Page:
Breast cancer progression can vary significantly between patients. Even within the same tumor, different areas may be composed of different types of cells and characterized by different tumor structures. This heterogeneity makes it challenging to ascertain the severity of a tumor and assess its molecular subtype, thereby affecting the precision of diagnosis and the choice of the most effective treatment approach. More detailed characterization of a breast cancer tissue could help improve a treatment's chances of success and may decrease the risk of relapse.
The research group has been able to refine the pathological classification of breast cancer using imaging mass cytometry. This method enables scientists to simultaneously visualize and analyze multiple biomarkers to generate information-rich digital images of tissue sections. In their study, the researchers quantified 35 protein biomarkers in breast cancer patients. "This created an unprecedented view of a tumor's cellular landscape and the surrounding tissue, which enabled us to determine whether more complex biomarkers exist for clinical outcome," explains co-first author of the study.
The team of researchers analyzed hundreds of tissue sections from 350 breast cancer patients and categorized the many cell components and how they are organized in cellular communities and form tumor tissues. "Four categories of breast cancer are routinely classified in the clinic, but our new analysis allows us to go further and identify multiple detailed subcategories of breast cancer. The danger from these diverse tumors can be very different, and each type could respond to therapy in its own way," explains another co-first author.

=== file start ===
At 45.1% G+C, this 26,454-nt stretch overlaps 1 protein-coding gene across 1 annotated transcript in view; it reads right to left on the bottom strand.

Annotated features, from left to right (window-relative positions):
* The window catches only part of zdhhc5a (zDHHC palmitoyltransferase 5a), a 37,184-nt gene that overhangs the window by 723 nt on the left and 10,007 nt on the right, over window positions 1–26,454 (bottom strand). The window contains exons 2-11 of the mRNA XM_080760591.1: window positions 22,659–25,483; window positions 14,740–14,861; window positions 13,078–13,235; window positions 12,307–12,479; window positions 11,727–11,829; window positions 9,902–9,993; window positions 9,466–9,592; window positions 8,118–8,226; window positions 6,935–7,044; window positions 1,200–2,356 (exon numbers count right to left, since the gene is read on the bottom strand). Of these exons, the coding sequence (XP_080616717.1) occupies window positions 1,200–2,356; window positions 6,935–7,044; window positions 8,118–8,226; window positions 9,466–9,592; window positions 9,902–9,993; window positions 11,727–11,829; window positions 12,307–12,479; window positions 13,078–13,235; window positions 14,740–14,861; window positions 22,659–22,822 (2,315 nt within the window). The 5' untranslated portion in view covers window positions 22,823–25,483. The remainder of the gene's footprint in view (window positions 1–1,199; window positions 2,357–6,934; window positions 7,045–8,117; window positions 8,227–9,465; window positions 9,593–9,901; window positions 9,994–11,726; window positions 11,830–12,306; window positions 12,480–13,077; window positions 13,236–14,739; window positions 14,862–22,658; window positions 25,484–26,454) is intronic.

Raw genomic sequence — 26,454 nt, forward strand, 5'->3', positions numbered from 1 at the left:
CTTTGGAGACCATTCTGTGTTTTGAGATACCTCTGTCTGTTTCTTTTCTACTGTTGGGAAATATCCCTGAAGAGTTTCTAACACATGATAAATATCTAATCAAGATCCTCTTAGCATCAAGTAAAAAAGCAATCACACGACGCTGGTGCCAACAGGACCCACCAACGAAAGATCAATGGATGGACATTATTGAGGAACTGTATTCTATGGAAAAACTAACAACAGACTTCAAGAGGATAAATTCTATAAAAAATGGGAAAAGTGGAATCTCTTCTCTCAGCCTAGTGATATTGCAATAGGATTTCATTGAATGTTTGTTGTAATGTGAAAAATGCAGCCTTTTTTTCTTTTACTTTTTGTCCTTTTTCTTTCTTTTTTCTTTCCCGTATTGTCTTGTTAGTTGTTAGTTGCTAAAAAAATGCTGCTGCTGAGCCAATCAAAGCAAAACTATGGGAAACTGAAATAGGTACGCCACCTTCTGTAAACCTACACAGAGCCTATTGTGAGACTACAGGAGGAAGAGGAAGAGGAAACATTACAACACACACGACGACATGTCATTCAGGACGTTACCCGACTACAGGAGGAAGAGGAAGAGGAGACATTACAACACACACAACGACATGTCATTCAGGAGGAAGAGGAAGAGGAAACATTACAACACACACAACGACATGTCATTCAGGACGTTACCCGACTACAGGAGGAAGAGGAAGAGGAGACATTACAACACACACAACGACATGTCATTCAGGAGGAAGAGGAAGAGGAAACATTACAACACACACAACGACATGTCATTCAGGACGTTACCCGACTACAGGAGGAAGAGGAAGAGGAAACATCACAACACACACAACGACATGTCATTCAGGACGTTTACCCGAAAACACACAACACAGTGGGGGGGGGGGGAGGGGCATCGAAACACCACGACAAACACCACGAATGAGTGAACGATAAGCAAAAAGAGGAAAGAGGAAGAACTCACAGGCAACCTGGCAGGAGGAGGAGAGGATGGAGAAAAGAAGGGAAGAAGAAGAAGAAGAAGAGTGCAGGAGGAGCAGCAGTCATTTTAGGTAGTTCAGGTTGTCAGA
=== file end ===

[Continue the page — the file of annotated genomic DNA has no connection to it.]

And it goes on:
Spatially resolved, single-cell analysis identified the phenotypes of tumor and stromal single cells, their organization and their heterogeneity, and enabled the cellular architecture of breast cancer tissue to be characterized on the basis of cellular composition and tissue organization. The analysis reveals multicellular features of the tumor microenvironment and novel subgroups of breast cancer that are associated with distinct clinical outcomes.
This finding has the potential to change clinical practice. The new subgroups of breast cancer patients vary in their molecular profiles. The team are now working on finding out which drugs are best able to combat tumor cells with a specific molecular profile. "By improving our ability to describe cellular features and categories as well as our ability to precisely identify patients that have high or low risk breast cancer, we're opening up new possibilities for precision medicine," says the senior author.
The single-cell pathology landscape of breast cancer
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